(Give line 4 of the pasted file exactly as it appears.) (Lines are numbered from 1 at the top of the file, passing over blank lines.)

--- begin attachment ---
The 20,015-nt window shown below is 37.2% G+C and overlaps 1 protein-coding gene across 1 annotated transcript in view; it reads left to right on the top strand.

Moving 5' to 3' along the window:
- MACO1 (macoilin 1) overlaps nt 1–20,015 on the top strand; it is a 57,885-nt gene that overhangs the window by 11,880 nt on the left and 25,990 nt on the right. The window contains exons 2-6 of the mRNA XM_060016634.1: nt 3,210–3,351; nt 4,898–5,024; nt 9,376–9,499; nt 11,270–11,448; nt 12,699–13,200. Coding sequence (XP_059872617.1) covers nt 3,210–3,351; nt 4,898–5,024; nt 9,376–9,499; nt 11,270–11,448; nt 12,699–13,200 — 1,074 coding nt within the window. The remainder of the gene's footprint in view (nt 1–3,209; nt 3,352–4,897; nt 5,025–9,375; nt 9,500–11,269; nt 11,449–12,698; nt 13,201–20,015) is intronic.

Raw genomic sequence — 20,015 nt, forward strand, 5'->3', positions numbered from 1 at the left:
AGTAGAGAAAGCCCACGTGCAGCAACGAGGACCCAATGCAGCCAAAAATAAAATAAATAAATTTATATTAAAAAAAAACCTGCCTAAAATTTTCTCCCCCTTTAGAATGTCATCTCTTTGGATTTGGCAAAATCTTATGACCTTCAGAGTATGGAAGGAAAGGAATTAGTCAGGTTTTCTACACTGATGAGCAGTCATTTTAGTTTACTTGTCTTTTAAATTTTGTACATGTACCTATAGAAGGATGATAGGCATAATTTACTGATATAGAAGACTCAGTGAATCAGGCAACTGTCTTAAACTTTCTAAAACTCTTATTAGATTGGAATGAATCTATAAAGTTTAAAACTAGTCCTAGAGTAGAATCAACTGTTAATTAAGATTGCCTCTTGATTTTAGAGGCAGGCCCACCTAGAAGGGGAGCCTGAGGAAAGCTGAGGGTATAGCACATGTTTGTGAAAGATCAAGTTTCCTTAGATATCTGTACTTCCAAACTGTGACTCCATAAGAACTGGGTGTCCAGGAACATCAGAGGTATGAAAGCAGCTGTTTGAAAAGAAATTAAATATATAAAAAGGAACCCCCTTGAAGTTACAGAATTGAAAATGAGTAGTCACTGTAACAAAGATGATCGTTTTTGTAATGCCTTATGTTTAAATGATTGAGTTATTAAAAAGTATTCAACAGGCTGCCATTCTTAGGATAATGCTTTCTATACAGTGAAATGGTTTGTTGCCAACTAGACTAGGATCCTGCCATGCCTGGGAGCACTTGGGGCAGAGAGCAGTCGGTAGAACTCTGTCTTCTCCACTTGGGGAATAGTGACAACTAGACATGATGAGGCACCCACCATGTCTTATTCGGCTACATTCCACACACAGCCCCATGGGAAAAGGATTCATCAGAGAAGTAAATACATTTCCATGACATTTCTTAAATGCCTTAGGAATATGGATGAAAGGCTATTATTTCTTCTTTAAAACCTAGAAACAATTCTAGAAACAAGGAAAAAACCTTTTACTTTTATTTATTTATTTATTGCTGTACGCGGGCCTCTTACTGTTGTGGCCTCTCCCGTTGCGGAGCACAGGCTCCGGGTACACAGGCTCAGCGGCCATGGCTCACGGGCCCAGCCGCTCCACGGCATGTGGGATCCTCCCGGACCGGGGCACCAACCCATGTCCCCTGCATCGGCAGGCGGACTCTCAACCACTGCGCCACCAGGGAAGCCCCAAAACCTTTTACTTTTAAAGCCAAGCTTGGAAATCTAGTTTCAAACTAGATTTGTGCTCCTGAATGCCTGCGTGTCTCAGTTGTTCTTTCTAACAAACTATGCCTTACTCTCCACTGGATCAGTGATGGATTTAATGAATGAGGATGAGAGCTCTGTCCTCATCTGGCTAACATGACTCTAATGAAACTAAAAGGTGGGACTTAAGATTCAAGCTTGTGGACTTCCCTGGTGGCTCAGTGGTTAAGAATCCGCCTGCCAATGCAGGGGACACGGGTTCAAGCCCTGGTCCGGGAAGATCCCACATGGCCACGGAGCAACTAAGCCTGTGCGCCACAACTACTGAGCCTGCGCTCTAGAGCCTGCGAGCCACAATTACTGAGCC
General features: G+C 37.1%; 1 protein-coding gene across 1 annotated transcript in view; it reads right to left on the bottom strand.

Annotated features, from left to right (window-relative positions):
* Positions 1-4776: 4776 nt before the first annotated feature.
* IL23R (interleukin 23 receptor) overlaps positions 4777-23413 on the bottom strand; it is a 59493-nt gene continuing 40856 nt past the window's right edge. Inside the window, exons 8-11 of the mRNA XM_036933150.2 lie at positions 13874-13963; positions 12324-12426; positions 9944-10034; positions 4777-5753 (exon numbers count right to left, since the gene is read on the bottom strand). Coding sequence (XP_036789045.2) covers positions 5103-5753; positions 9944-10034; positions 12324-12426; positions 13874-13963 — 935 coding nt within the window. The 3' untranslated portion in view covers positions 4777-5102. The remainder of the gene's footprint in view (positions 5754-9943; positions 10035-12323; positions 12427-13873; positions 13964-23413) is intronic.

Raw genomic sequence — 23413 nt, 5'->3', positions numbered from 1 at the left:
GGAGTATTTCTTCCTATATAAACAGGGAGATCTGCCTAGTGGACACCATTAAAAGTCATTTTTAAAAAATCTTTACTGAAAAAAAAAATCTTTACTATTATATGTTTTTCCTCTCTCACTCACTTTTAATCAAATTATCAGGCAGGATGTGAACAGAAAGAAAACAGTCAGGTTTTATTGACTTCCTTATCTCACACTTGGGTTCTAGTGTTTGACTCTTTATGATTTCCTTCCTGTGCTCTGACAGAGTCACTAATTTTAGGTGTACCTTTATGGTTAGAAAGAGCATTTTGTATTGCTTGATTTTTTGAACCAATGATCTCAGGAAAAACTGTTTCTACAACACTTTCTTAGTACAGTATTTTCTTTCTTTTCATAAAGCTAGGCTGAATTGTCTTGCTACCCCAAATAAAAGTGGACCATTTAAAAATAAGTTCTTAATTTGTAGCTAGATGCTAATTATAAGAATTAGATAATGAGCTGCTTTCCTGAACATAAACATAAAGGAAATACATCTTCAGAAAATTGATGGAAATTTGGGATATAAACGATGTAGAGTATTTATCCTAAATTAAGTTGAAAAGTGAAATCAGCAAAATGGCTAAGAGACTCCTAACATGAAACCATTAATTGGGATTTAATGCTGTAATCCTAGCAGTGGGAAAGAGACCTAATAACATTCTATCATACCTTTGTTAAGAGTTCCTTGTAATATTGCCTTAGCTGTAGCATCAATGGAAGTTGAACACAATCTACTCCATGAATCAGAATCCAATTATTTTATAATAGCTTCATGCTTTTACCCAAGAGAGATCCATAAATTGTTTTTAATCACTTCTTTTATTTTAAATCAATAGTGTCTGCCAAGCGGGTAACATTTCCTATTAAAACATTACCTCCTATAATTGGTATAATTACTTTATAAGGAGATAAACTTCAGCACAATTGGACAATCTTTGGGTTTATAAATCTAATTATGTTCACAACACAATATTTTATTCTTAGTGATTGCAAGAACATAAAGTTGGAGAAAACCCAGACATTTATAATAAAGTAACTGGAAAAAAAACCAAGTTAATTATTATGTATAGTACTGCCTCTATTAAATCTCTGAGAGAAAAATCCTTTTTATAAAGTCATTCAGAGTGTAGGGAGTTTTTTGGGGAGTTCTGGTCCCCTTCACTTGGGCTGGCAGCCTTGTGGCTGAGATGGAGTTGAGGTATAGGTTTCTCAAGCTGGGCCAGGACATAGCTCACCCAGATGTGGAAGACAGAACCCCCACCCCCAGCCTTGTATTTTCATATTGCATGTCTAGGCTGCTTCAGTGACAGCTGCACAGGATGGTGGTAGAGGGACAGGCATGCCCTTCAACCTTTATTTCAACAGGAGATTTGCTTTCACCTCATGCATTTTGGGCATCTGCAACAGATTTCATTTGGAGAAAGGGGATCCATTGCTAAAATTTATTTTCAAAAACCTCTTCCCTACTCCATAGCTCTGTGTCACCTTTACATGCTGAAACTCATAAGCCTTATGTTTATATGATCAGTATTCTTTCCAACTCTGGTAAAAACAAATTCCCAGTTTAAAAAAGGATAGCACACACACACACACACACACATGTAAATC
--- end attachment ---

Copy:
Raw genomic sequence — 20,015 nt, forward strand, 5'->3', positions numbered from 1 at the left: